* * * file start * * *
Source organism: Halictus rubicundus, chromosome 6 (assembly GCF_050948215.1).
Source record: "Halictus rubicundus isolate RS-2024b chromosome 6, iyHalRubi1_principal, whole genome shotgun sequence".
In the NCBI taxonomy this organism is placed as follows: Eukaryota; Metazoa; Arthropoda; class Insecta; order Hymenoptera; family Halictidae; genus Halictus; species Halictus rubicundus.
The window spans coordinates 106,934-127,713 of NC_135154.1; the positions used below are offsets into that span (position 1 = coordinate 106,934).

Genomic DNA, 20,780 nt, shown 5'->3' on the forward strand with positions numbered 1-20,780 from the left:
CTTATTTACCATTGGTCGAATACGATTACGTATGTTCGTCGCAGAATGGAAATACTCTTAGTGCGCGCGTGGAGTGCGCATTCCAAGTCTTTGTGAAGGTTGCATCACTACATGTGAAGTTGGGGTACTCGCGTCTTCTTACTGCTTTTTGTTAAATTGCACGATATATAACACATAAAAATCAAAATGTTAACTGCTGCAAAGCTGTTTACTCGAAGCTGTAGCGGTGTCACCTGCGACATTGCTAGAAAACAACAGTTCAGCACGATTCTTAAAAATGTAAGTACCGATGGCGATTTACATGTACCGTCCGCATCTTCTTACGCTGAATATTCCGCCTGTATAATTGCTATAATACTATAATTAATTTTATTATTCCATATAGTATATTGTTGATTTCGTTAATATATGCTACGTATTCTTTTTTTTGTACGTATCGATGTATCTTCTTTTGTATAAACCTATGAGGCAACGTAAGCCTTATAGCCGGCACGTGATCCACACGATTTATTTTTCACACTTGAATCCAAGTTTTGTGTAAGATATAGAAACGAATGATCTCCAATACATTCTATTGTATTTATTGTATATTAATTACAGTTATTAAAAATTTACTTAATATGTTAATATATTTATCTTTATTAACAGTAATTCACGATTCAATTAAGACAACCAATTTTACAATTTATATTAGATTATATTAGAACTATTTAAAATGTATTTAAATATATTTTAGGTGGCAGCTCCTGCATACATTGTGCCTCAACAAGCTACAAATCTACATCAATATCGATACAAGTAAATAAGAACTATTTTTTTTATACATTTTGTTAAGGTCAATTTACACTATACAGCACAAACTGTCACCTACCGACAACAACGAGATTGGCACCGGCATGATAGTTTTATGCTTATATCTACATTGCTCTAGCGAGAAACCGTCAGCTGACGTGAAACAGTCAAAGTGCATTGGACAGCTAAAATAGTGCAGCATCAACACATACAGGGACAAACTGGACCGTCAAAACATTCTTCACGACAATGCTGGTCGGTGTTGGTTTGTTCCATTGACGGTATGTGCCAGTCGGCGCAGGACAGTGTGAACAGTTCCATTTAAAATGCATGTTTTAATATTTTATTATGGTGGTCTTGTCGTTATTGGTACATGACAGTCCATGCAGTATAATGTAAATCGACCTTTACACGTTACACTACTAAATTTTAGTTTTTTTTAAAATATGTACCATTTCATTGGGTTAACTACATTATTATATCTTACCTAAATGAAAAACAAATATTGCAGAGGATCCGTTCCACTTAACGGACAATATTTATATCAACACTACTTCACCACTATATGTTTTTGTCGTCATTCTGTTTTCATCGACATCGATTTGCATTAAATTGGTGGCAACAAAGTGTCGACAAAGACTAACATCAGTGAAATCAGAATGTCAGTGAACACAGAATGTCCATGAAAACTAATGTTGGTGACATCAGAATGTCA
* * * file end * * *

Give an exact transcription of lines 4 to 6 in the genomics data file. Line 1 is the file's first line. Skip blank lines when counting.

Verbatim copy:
The window spans coordinates 106,934-127,713 of NC_135154.1; the positions used below are offsets into that span (position 1 = coordinate 106,934).

Genomic DNA, 20,780 nt, shown 5'->3' on the forward strand with positions numbered 1-20,780 from the left:
CTTATTTACCATTGGTCGAATACGATTACGTATGTTCGTCGCAGAATGGAAATACTCTTAGTGCGCGCGTGGAGTGCGCATTCCAAGTCTTTGTGAAGGTTGCATCACTACATGTGAAGTTGGGGTACTCGCGTCTTCTTACTGCTTTTTGTTAAATTGCACGATATATAACACATAAAAATCAAAATGTTAACTGCTGCAAAGCTGTTTACTCGAAGCTGTAGCGGTGTCACCTGCGACATTGCTAGAAAACAACAGTTCAGCACGATTCTTAAAAATGTAAGTACCGATGGCGATTTACATGTACCGTCCGCATCTTCTTACGCTGAATATTCCGCCTGTATAATTGCTATAATACTATAATTAATTTTATTATTCCATATAGTATATTGTTGATTTCGTTAATATATGCTACGTATTCTTTTTTTTGTACGTATCGATGTATCTTCTTTTGTATAAACCTATGAGGCAACGTAAGCCTTATAGCCGGCACGTGATCCACACGATTTATTTTTCACACTTGAATCCAAGTTTTGTGTAAGATATAGAAACGAATGATCTCCAATACATTCTATTGTATTTATTGTATATTAATTACAGTTATTAAAAATTTACTTAATATGTTAATATATTTATCTTTATTAACAGTAATTCACGATTCAATTAAGACAACCAATTTTACAATTTATATTAGATTATATTAGAACTATTTAAAATGTATTTAAATATATTTTAGGTGGCAGCTCCTGCATACATTGTGCCTCAACAAGCTACAAATCTACATCAATATCGATACAAGTAAATAAGAACTATTTTTTTTATACATTTTGTTAAGGTCAATTTACACTATACAGCACAAACTGTCACCTACCGACAACAACGAGATTGGCACCGGCATGATAGTTTTATGCTTATATCTACATTGCTCTAGCGAGAAACCGTCAGCTGACGTGAAACAGTCAAAGTGCATTGGACAGCTAAAATAGTGCAGCATCAACACATACAGGGACAAACTGGACCGTCAAAACATTCTTCACGACAATGCTGGTCGGTGTTGGTTTGTTCCATTGACGGTATGTGCCAGTCGGCGCAGGACAGTGTGAACAGTTCCATTTAAAATGCATGTTTTAATATTTTATTATGGTGGTCTTGTCGTTATTGGTACATGACAGTCCATGCAGTATAATGTAAATCGACCTTTACACGTTACACTACTAAATTTTAGTTTTTTTTAAAATATGTACCATTTCATTGGGTTAACTACATTATTATATCTTACCTAAATGAAAAACAAATATTGCAGAGGATCCGTTCCACTTAACGGACAATATTTATATCAACACTACTTCACCACTATATGTTTTTGTCGTCATTCTGTTTTCATCGACATCGATTTGCATTAAATTGGTGGCAACAAAGTGTCGACAAAGACTAACATCAGTGAAATCAGAATGTCAGTGAACACAGAATGTCCATGAAAACTAATGTTGGTGACATCAGAATGTCA